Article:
The NY Jets offense is loaded with talent, but one main unknown will be the focus of opposing defenses
The New York Jets have not had a quality offense in a long time.
Not since the brief glory days of FitzMagic has this team been capable of pushing the ball downfield with any level of consistency.
This roster has all the pieces in place to change that. Starting with the drafting of Mekhi Becton in 2020, Joe Douglas has steadily built a young core of quick, explosive playmakers whose complementary skills can give defensive coordinators nightmares.
Still, every offense has its weaknesses. Opposing teams will need to come up with a game plan to slow down this offense. And it will all start with the quarterback, as it always does.
Quarterback Zach Wilson struggled as a rookie, and he is the key to the entire Jets’ offense – and likely the success of their season.
Therefore, when an opposing defensive coordinator comes up with a game plan for the Jets, it’s going to start with taking away Wilson’s safety blankets and forcing him to throw the ball.
Breece Hall and Michael Carter make up a potentially lethal one-two running back combination. Both guys excel specifically at making tacklers miss. Carter led the NFL last season with 0.30 missed tackles forced per touch, and in his final college season at Iowa State, Hall’s number in that area was slightly better at 0.31.
The strength of the Jets’ run game is likely going to be inside since their interior offensive linemen are superior outside-zone run blockers. Forcing cutbacks to go all the way outside, especially towards the left, is going to be key. George Fant is the Jets’ weakest run-blocking offensive lineman, and opponents need to exploit that.
When it comes to the passing game, one of Wilson’s biggest struggles was holding on to the ball too long. While this dogs many young quarterbacks, Wilson’s average of 3.05 seconds from snap-to-throw was the fourth-longest among 34 qualifying quarterbacks, per Pro Football Focus. Considering that the other three who held the ball longer are three elusive running QBs in Lamar Jackson, Justin Fields, and Jalen Hurts, it’s clear that Wilson needs to work on getting the ball out of his hands.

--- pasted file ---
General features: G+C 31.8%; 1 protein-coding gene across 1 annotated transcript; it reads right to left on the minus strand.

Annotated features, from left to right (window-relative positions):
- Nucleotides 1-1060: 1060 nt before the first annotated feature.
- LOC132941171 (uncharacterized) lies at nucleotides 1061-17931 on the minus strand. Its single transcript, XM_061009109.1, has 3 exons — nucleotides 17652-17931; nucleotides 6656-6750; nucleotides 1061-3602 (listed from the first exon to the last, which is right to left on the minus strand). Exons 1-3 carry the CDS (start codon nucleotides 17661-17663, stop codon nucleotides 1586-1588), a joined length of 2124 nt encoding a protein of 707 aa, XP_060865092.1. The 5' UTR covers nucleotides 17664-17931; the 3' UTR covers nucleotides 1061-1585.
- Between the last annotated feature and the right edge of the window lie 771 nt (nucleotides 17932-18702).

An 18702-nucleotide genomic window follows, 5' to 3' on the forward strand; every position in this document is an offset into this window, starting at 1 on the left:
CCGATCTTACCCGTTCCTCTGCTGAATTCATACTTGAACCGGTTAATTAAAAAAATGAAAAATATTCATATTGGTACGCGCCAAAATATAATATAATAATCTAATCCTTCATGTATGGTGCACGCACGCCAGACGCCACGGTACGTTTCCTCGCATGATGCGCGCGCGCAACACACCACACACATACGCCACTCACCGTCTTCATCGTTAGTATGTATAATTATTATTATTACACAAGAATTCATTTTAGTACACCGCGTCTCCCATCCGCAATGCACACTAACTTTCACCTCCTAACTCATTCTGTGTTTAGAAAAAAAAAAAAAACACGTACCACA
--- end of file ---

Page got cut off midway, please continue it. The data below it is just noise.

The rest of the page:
To exacerbate that weakness, disguising blitzes and coverages against Wilson is a must. Wilson took 45 sacks last season, and his pressure-to-sack ratio was second-worst among all QBs at 26.3%. Combining unexpected blitzes with coverage that he was not expecting pre-snap will make him hesitate that extra second and force sacks and errant throws.
Furthermore, running a lot of twists and stunts on the defensive line is a good way to test the Jets offensive line. This was Alijah Vera-Tucker‘s biggest struggle as a rookie, and I’d hit that on the right side until Vera-Tucker proves he can capably block them. There were many instances in which a free rusher came right up the middle against Wilson last season, and I’d follow the tape that shows that stunts were one of the biggest culprits.
Additionally, Wilson was the third-to-worst graded quarterback on deep (20+ yard) throws last season, per PFF. Although the Jets have significant speed at receiver in Elijah Moore (4.34 40-yard dash), Garrett Wilson (4.38), Braxton Berrios (4.44), Jeff Smith (4.36), and even Denzel Mims (4.38), until Wilson proves that he can be consistent on deep throws, I’d go with a lot of single-high coverage to help in the box and intermediate areas.
With regard to the Jets’ receivers, I would play a lot of press man coverage on the outside receivers, likely Elijah Moore and Corey Davis. Although Moore proved that he is an excellent X receiver last season, he is still only 5’9″ and 180 pounds. The only reason he fell to the second round of the 2021 Draft was his smaller stature. Pressing him is a must. Although Davis is bigger, he struggles against tight man coverage.
Garrett Wilson will be harder to press in the slot, but he’s also not the most refined route runner as he enters the NFL. Bracketing him with an underneath linebacker in zone coverage may both confuse Zach Wilson into turnovers and throw Garrett Wilson off his route.
The tight ends are real X-factors in this Jets offense. Tyler Conklin and C.J. Uzomah bring value as both blockers and receivers. The best way to neutralize them is to force the Jets to keep them in pass protection. When Michael Carter is on the field and the Jets choose to pass, it’s likely that they will ask one of their tight ends to stay in and block, which automatically lessens Zach Wilson’s targets.
The Jets offense as a whole is a big wild card on this team. Though it has high-ceiling potential, the team as a whole is going to have to prove that they’ve resolved some of the issues that plagued them last season. Keying on those demonstrated weaknesses will help defenses keep the Jets from breaking out of their decade-long slump.